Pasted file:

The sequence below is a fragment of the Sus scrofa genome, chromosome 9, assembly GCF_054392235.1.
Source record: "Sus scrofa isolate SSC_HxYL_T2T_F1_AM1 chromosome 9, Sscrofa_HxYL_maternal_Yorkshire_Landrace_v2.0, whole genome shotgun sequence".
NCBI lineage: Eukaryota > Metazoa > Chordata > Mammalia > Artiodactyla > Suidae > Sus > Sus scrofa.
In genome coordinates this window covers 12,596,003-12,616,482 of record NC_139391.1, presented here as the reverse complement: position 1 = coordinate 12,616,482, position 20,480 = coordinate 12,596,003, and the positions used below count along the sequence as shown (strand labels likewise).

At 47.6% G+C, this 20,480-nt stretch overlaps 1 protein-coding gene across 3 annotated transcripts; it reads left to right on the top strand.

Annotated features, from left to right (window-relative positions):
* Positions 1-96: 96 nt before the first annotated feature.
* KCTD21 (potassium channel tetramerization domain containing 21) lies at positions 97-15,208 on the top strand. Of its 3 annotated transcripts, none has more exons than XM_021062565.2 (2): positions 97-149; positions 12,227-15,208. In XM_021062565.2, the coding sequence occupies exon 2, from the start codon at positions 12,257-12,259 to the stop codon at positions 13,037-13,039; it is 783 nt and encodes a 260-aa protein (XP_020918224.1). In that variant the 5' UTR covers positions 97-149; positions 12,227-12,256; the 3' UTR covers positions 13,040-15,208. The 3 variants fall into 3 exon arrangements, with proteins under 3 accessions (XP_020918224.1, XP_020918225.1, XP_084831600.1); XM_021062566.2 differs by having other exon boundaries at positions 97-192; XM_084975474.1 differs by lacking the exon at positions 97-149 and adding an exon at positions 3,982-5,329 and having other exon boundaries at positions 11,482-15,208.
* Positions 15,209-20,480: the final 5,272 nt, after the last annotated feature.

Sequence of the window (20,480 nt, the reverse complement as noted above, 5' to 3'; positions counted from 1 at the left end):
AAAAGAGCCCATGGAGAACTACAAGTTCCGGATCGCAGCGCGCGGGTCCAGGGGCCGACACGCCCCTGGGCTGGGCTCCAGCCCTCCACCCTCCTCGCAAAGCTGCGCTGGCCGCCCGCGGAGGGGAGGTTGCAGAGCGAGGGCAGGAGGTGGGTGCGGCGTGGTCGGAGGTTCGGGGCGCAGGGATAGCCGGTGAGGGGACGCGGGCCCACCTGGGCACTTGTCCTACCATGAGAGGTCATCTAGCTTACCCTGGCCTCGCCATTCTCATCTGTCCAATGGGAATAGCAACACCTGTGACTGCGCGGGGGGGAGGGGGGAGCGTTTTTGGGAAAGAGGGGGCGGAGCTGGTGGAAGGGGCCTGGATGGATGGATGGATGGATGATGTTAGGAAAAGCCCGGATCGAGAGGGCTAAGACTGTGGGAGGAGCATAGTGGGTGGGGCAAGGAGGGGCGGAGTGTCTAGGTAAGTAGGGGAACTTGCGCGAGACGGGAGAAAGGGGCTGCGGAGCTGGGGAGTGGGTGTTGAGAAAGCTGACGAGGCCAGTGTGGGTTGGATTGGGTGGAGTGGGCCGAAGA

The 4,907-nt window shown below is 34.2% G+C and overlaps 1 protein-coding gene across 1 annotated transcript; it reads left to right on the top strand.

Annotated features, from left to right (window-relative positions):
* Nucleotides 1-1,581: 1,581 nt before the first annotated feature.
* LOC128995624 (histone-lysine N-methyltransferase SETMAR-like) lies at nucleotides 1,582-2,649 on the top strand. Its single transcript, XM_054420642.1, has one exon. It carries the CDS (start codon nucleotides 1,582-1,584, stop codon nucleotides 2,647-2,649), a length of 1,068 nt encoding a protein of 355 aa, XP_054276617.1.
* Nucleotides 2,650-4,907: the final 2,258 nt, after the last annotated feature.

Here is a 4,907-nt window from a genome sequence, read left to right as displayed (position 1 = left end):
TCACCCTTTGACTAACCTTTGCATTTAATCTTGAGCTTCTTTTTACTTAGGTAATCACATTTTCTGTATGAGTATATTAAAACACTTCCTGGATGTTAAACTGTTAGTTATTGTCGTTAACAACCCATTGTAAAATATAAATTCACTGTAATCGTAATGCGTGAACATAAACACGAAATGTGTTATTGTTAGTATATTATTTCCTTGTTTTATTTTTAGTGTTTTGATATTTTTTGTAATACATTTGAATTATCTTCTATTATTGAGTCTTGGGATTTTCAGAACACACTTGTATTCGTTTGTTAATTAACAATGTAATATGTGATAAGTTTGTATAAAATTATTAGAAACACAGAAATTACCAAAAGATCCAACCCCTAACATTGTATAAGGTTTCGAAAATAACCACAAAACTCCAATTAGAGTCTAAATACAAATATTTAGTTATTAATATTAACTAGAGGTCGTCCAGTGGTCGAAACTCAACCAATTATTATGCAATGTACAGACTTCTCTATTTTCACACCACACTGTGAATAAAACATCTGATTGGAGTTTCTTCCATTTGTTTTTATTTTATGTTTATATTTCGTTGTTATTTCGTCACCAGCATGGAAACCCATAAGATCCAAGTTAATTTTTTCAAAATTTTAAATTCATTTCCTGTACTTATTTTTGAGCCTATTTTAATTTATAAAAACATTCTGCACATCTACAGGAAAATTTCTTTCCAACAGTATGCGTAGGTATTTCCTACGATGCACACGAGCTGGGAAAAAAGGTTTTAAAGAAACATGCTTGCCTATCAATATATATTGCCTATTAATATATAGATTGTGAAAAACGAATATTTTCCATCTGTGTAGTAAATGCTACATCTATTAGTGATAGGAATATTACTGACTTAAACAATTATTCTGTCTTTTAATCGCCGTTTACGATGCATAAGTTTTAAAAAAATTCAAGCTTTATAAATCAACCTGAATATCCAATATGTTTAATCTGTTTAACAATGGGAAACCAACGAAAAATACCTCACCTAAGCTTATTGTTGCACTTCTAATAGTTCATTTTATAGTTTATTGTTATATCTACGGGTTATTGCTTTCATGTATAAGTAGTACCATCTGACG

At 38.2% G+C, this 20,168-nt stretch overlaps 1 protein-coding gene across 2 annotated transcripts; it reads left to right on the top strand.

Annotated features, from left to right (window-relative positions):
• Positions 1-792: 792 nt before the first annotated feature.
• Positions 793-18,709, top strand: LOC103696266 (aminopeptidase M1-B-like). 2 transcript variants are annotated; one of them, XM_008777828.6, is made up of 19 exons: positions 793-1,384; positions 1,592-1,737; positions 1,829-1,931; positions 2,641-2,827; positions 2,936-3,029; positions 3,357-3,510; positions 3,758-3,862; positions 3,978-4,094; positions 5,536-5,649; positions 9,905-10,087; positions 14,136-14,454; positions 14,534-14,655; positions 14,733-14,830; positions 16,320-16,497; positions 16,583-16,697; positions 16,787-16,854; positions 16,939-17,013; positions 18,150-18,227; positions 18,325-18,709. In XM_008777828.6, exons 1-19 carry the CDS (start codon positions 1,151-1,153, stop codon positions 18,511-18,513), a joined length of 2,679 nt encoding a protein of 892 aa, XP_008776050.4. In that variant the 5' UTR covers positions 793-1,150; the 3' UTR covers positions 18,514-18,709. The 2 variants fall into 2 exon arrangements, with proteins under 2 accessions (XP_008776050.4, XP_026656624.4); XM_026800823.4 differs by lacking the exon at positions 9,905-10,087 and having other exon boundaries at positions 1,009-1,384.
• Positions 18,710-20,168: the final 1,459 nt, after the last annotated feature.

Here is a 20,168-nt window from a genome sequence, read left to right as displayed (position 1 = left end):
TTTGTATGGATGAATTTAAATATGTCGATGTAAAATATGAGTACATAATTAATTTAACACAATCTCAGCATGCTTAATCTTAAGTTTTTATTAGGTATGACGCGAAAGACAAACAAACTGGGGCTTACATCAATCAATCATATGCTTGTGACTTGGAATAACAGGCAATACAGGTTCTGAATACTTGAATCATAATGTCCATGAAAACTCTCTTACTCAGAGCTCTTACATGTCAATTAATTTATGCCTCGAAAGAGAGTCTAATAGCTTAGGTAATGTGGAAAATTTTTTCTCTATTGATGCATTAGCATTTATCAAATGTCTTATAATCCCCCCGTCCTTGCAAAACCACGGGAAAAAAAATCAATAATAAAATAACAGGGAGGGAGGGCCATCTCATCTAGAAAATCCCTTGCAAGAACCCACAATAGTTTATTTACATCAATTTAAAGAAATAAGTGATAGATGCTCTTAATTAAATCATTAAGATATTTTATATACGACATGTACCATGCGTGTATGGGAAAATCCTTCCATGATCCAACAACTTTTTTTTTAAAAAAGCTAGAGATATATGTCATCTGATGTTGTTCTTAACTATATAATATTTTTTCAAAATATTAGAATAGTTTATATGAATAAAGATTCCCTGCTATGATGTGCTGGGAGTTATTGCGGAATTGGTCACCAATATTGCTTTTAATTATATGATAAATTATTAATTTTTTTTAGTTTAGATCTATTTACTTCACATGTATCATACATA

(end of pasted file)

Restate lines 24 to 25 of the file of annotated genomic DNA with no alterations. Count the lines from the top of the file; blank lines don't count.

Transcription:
Here is a 20,168-nt window from a genome sequence, read left to right as displayed (position 1 = left end):
TTTGTATGGATGAATTTAAATATGTCGATGTAAAATATGAGTACATAATTAATTTAACACAATCTCAGCATGCTTAATCTTAAGTTTTTATTAGGTATGACGCGAAAGACAAACAAACTGGGGCTTACATCAATCAATCATATGCTTGTGACTTGGAATAACAGGCAATACAGGTTCTGAATACTTGAATCATAATGTCCATGAAAACTCTCTTACTCAGAGCTCTTACATGTCAATTAATTTATGCCTCGAAAGAGAGTCTAATAGCTTAGGTAATGTGGAAAATTTTTTCTCTATTGATGCATTAGCATTTATCAAATGTCTTATAATCCCCCCGTCCTTGCAAAACCACGGGAAAAAAAATCAATAATAAAATAACAGGGAGGGAGGGCCATCTCATCTAGAAAATCCCTTGCAAGAACCCACAATAGTTTATTTACATCAATTTAAAGAAATAAGTGATAGATGCTCTTAATTAAATCATTAAGATATTTTATATACGACATGTACCATGCGTGTATGGGAAAATCCTTCCATGATCCAACAACTTTTTTTTTAAAAAAGCTAGAGATATATGTCATCTGATGTTGTTCTTAACTATATAATATTTTTTCAAAATATTAGAATAGTTTATATGAATAAAGATTCCCTGCTATGATGTGCTGGGAGTTATTGCGGAATTGGTCACCAATATTGCTTTTAATTATATGATAAATTATTAATTTTTTTTAGTTTAGATCTATTTACTTCACATGTATCATACATA